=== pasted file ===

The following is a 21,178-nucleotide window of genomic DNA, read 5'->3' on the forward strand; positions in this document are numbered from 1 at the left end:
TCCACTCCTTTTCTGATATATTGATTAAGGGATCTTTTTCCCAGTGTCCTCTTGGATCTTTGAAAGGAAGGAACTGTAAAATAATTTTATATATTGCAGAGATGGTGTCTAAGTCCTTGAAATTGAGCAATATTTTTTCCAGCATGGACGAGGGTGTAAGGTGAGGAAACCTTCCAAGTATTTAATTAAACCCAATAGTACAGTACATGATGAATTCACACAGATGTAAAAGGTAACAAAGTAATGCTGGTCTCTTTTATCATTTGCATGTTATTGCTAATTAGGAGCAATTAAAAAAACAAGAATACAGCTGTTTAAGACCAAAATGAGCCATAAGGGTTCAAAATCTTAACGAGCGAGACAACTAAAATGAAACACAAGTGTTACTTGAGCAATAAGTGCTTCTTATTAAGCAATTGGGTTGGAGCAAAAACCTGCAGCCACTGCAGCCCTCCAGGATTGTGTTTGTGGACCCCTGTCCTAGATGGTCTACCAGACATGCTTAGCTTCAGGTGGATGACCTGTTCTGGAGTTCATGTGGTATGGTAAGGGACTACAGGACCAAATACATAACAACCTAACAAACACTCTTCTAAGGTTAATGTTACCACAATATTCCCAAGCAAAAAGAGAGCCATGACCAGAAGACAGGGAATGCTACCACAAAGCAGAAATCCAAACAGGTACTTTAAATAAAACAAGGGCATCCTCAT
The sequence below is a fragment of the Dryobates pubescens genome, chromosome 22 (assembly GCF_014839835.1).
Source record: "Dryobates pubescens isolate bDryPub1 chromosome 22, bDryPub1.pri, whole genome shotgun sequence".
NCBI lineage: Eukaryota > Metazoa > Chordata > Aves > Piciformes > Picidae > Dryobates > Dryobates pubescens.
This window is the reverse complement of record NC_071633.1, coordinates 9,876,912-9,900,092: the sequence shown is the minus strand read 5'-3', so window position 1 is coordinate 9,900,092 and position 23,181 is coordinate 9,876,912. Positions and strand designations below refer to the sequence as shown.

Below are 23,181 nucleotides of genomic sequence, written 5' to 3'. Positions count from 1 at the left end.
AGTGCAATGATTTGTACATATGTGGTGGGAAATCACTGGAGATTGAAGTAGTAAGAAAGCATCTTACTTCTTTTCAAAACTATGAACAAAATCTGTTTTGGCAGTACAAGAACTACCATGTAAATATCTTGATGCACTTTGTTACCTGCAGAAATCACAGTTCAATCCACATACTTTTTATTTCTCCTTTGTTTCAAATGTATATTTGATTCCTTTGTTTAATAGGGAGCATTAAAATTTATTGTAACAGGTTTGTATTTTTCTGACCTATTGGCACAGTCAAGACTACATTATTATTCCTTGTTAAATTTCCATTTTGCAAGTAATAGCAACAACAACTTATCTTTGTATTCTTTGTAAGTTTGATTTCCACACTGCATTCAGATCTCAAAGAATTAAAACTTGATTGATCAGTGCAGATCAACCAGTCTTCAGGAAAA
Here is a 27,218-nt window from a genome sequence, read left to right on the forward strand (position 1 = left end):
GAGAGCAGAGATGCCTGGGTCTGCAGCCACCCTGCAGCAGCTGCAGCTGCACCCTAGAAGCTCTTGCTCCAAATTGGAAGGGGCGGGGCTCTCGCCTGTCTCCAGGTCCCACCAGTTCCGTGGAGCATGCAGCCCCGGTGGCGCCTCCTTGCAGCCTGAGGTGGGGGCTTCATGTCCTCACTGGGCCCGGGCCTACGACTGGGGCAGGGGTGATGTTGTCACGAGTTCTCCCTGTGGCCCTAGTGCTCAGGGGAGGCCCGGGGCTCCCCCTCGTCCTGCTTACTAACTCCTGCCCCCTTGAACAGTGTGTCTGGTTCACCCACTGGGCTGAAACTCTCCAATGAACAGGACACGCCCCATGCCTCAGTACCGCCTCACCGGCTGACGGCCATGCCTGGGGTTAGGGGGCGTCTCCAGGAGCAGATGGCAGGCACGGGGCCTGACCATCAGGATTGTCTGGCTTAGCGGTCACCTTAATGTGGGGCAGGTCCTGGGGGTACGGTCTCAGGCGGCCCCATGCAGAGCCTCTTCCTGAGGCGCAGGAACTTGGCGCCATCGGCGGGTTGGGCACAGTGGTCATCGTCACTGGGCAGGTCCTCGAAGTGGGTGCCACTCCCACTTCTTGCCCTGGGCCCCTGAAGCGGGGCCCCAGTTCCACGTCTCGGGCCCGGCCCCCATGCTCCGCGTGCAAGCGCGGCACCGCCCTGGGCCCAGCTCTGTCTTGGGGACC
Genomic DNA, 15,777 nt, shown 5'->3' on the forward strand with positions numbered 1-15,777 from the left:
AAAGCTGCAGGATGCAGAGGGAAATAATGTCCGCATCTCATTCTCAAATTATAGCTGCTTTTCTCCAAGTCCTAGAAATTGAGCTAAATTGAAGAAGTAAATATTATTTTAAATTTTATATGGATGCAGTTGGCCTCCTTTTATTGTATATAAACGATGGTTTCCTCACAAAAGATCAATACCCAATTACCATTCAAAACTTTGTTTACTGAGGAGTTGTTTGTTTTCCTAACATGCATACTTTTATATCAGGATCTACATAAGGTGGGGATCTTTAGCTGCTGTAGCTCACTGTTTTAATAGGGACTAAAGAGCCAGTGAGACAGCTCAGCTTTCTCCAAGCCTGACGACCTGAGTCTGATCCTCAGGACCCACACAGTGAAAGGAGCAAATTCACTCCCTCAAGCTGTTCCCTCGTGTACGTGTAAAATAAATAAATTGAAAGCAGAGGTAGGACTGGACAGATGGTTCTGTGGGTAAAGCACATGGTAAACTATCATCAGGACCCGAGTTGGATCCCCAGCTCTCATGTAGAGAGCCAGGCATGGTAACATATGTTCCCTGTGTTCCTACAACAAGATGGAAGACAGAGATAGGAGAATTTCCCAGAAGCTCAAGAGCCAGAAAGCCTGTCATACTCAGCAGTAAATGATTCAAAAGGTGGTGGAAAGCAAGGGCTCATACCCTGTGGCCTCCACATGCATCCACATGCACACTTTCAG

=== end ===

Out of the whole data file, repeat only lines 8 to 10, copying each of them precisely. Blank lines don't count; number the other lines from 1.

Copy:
AGTGCAATGATTTGTACATATGTGGTGGGAAATCACTGGAGATTGAAGTAGTAAGAAAGCATCTTACTTCTTTTCAAAACTATGAACAAAATCTGTTTTGGCAGTACAAGAACTACCATGTAAATATCTTGATGCACTTTGTTACCTGCAGAAATCACAGTTCAATCCACATACTTTTTATTTCTCCTTTGTTTCAAATGTATATTTGATTCCTTTGTTTAATAGGGAGCATTAAAATTTATTGTAACAGGTTTGTATTTTTCTGACCTATTGGCACAGTCAAGACTACATTATTATTCCTTGTTAAATTTCCATTTTGCAAGTAATAGCAACAACAACTTATCTTTGTATTCTTTGTAAGTTTGATTTCCACACTGCATTCAGATCTCAAAGAATTAAAACTTGATTGATCAGTGCAGATCAACCAGTCTTCAGGAAAA
Here is a 27,218-nt window from a genome sequence, read left to right on the forward strand (position 1 = left end):
GAGAGCAGAGATGCCTGGGTCTGCAGCCACCCTGCAGCAGCTGCAGCTGCACCCTAGAAGCTCTTGCTCCAAATTGGAAGGGGCGGGGCTCTCGCCTGTCTCCAGGTCCCACCAGTTCCGTGGAGCATGCAGCCCCGGTGGCGCCTCCTTGCAGCCTGAGGTGGGGGCTTCATGTCCTCACTGGGCCCGGGCCTACGACTGGGGCAGGGGTGATGTTGTCACGAGTTCTCCCTGTGGCCCTAGTGCTCAGGGGAGGCCCGGGGCTCCCCCTCGTCCTGCTTACTAACTCCTGCCCCCTTGAACAGTGTGTCTGGTTCACCCACTGGGCTGAAACTCTCCAATGAACAGGACACGCCCCATGCCTCAGTACCGCCTCACCGGCTGACGGCCATGCCTGGGGTTAGGGGGCGTCTCCAGGAGCAGATGGCAGGCACGGGGCCTGACCATCAGGATTGTCTGGCTTAGCGGTCACCTTAATGTGGGGCAGGTCCTGGGGGTACGGTCTCAGGCGGCCCCATGCAGAGCCTCTTCCTGAGGCGCAGGAACTTGGCGCCATCGGCGGGTTGGGCACAGTGGTCATCGTCACTGGGCAGGTCCTCGAAGTGGGTGCCACTCCCACTTCTTGCCCTGGGCCCCTGAAGCGGGGCCCCAGTTCCACGTCTCGGGCCCGGCCCCCATGCTCCGCGTGCAAGCGCGGCACCGCCCTGGGCCCAGCTCTGTCTTGGGGACC